• Thanks for the link, I'll read that and see how close to the situation it turns out to be. – sh5164 Aug 2 '17 at 14:27
  • While there are some parallels, this is pretty different from short timer's syndrome. The approach you give here to manage around the guy is correct since the goals of the people involved are so different. In a real workplace you can still manage the person who's leaving as its in his own interest to leave on a good footing. That doesn't really apply here but it's something you shouldn't forget in a general case. – Lilienthal Aug 2 '17 at 15:40
  • @Lilienthal it was the best approximation I could come up with. The reactions of the employees to a short-timer are quite similar to the students in this case. – Richard Says Reinstate Monica Aug 2 '17 at 15:52
  • @RichardU It's a good comparison to make but I'd just point that it doesn't translate fully. The script you gave would never fly in an actual company as that would be a pretty clear example of a complete management failure. That's not an issue here. – Lilienthal Aug 2 '17 at 16:03
  • +1 for the message. As long as there are two different measurement systems, class credit and startup success, you can't have equal expectations. – cdkMoose Aug 2 '17 at 17:24
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As of now, you need to focus on the class project. Anything you get from this team member that helps the future startup is just an extra benefit.

Team projects should be evaluated on:

  • the end product
  • professor/teacher evaluation the level of participation of each member
  • team evaluation of the level of participation of each member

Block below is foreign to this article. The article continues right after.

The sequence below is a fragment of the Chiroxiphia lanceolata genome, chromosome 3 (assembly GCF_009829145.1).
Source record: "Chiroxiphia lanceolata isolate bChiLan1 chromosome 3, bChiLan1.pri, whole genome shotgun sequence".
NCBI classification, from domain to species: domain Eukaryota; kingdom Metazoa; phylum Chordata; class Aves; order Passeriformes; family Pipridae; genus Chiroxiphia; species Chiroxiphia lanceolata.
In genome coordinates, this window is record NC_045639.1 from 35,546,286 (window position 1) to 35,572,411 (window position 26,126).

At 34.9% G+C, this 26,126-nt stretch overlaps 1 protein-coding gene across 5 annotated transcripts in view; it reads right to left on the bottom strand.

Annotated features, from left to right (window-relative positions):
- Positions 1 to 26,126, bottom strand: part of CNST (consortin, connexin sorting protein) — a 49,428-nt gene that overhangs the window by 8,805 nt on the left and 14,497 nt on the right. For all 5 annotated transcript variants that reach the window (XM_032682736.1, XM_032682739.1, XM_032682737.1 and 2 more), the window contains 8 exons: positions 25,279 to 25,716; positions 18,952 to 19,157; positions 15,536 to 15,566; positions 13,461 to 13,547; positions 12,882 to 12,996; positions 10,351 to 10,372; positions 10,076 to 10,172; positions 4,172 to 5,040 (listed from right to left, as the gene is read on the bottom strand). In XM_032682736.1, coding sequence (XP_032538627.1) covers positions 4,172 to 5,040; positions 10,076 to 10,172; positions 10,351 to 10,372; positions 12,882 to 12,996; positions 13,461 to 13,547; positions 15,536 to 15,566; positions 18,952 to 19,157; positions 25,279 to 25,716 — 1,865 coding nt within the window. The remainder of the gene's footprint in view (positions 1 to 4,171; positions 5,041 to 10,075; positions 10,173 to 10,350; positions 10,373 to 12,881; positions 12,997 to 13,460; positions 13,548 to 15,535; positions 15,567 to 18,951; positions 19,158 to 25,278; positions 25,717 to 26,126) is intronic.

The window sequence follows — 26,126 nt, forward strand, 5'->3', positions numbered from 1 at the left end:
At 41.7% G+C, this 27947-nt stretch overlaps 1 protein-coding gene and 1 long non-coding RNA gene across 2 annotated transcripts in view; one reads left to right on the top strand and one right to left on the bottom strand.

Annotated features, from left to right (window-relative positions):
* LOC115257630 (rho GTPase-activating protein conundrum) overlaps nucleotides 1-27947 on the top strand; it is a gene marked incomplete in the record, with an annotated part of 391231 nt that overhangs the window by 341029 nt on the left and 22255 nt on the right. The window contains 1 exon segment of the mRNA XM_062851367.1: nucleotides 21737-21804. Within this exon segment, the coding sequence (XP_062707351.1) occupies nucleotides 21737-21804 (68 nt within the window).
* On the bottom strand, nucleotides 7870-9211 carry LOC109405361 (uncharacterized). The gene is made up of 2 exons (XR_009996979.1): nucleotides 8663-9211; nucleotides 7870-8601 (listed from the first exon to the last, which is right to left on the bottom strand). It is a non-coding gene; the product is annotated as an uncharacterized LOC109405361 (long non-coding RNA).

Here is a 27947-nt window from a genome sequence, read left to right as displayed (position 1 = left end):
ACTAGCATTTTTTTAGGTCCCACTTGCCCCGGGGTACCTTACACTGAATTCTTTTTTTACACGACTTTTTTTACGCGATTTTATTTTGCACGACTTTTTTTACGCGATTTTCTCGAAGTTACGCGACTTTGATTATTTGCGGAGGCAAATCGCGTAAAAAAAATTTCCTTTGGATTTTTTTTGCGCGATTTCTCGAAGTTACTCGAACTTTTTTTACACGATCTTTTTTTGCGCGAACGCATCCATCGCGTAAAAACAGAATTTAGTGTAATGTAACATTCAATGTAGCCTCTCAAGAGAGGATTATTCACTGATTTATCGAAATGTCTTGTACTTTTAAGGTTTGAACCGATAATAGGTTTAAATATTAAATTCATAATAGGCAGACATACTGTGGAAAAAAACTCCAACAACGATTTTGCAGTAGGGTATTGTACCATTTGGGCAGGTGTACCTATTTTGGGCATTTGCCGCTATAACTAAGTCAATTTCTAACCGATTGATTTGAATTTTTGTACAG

Unfortunately, many teachers do not take it this far. They should be checking code check ins, documentation, discussion participation (very easy if this is online), message board postings are very important. I think there should be a one-two week trial period, where if a team member doesn't pull his weight, he can be voted off the team and do the project on their own. Members don't take this lightly because they will all have to pick up the slack.

For the benefit of your startup, make sure you learn from this process how important it is to decide what is expected of everyone, how you're going to assess their participation and what are the consequences when people don't comply or perform up to expectations. Relying on being the Three Musketeers and thinking everyone will give their dying devotion is not realistic and a big risk.

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Since this is a class, talk to the professor about the team member not pulling his weight.

Then if he doesn't want to take any action to lower his grade for less participation or to talk to him about the importance of fully participating, you need to take action on your own.

Sit down with the designated CTO and possibly the professor and decide what participation looks like for people who want to go on to the startup and for people who do not.

Then sit down with the team and explain that you have two sets of roles and this is what people there just for class participation will do and this is the role of people going on to the start-up afterwards. Explain that everyone will be code reviewed and that even those not going on will have to meet certain standards. Explain that negative attitudes from either group will be mentioned when the professor asks about team participation.

As an aside, talk to a lawyer about whether he has a legal stake in the start-up even if he doesn't go on to it. There may be documents you need people not going on to sign revoking any rights they have.

  • Lawyer is definitely a good idea. Aside from the classmate, the school may have a claim of partial/full ownership of any code developed as part of a class project. I'm also not sure if I agree with saying a team member isn't pulling his weight. The project is one thing, the start up another. As long as he is doing sufficient work for the project as defined by the professor, he's pulling his weight, even if it doesn't translate into a salable product for a startup company. – awestover89 Oct 5 '18 at 6:45